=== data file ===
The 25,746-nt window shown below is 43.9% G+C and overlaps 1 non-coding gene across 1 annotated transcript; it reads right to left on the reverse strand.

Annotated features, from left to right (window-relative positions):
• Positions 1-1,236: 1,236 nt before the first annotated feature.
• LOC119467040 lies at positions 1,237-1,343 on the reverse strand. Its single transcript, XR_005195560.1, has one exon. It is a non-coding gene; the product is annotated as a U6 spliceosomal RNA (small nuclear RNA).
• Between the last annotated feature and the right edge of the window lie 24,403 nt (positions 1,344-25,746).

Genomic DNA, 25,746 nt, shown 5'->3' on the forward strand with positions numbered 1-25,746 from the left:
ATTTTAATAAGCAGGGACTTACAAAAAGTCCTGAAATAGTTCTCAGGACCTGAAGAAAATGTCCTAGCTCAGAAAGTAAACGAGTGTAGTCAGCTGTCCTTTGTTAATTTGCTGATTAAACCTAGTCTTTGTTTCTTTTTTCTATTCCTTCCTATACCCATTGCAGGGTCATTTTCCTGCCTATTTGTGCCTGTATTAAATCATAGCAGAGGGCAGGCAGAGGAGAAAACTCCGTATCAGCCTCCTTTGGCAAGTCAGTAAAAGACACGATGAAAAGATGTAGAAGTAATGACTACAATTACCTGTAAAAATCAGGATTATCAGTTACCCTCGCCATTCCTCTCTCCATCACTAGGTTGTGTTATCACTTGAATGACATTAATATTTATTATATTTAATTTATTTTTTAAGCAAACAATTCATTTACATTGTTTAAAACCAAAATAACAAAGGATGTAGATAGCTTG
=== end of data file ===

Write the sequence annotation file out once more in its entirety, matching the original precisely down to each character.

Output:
The 25,746-nt window shown below is 43.9% G+C and overlaps 1 non-coding gene across 1 annotated transcript; it reads right to left on the reverse strand.

Annotated features, from left to right (window-relative positions):
• Positions 1-1,236: 1,236 nt before the first annotated feature.
• LOC119467040 lies at positions 1,237-1,343 on the reverse strand. Its single transcript, XR_005195560.1, has one exon. It is a non-coding gene; the product is annotated as a U6 spliceosomal RNA (small nuclear RNA).
• Between the last annotated feature and the right edge of the window lie 24,403 nt (positions 1,344-25,746).

Genomic DNA, 25,746 nt, shown 5'->3' on the forward strand with positions numbered 1-25,746 from the left:
ATTTTAATAAGCAGGGACTTACAAAAAGTCCTGAAATAGTTCTCAGGACCTGAAGAAAATGTCCTAGCTCAGAAAGTAAACGAGTGTAGTCAGCTGTCCTTTGTTAATTTGCTGATTAAACCTAGTCTTTGTTTCTTTTTTCTATTCCTTCCTATACCCATTGCAGGGTCATTTTCCTGCCTATTTGTGCCTGTATTAAATCATAGCAGAGGGCAGGCAGAGGAGAAAACTCCGTATCAGCCTCCTTTGGCAAGTCAGTAAAAGACACGATGAAAAGATGTAGAAGTAATGACTACAATTACCTGTAAAAATCAGGATTATCAGTTACCCTCGCCATTCCTCTCTCCATCACTAGGTTGTGTTATCACTTGAATGACATTAATATTTATTATATTTAATTTATTTTTTAAGCAAACAATTCATTTACATTGTTTAAAACCAAAATAACAAAGGATGTAGATAGCTTG